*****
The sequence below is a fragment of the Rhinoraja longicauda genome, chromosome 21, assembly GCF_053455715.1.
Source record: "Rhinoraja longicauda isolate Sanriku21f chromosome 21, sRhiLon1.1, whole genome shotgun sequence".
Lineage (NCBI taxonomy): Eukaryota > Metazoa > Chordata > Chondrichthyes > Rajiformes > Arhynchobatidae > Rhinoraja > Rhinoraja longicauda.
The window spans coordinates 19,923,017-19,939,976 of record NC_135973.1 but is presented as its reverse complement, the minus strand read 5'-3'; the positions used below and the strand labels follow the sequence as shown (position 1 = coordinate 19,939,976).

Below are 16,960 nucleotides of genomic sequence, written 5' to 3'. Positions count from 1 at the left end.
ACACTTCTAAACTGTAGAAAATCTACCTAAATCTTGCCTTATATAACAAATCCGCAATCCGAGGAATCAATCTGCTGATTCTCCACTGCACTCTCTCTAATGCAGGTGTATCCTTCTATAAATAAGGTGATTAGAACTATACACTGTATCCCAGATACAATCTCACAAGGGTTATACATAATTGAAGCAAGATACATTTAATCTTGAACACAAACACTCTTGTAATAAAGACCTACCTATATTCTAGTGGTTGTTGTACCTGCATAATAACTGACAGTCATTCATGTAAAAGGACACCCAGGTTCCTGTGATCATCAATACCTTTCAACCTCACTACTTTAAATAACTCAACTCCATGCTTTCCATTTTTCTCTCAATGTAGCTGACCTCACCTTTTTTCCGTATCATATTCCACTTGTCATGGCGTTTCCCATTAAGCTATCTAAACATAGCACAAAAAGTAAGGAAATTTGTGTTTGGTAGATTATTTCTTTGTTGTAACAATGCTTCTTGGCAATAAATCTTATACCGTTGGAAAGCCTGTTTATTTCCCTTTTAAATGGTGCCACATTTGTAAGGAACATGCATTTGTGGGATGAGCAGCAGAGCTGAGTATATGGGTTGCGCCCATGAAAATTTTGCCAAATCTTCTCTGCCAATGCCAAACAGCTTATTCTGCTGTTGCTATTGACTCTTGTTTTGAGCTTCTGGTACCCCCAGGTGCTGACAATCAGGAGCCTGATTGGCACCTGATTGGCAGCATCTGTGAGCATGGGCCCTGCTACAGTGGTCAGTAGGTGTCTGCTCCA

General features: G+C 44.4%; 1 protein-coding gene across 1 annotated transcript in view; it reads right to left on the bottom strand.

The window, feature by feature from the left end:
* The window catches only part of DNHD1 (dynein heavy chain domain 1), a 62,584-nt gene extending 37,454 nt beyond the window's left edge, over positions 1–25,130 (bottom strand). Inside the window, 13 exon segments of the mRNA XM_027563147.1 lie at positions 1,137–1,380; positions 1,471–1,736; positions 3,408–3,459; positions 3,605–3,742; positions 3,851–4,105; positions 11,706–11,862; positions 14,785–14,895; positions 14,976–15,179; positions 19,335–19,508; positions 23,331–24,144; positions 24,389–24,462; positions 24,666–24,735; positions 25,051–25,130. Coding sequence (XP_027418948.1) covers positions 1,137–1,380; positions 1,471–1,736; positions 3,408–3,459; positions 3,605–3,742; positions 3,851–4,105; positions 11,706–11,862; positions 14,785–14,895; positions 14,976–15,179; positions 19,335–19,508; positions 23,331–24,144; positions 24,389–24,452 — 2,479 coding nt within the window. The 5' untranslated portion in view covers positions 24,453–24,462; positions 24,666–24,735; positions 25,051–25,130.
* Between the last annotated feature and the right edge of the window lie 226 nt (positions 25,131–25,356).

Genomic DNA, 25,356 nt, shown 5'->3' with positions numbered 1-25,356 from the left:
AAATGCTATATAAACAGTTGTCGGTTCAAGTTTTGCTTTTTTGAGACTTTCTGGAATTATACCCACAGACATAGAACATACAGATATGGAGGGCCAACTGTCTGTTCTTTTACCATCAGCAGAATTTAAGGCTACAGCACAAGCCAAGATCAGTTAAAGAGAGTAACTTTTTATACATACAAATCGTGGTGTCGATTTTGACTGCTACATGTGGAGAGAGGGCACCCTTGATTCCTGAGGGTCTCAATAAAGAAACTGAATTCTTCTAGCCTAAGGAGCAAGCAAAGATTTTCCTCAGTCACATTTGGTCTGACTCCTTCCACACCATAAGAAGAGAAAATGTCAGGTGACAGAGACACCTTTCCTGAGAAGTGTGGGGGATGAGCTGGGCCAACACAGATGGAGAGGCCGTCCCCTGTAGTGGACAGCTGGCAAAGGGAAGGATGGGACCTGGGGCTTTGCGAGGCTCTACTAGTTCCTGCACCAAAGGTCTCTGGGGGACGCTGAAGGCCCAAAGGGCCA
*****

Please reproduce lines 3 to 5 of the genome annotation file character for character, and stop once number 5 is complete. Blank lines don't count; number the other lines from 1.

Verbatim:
Lineage (NCBI taxonomy): Eukaryota > Metazoa > Chordata > Chondrichthyes > Rajiformes > Arhynchobatidae > Rhinoraja > Rhinoraja longicauda.
The window spans coordinates 19,923,017-19,939,976 of record NC_135973.1 but is presented as its reverse complement, the minus strand read 5'-3'; the positions used below and the strand labels follow the sequence as shown (position 1 = coordinate 19,939,976).

Below are 16,960 nucleotides of genomic sequence, written 5' to 3'. Positions count from 1 at the left end.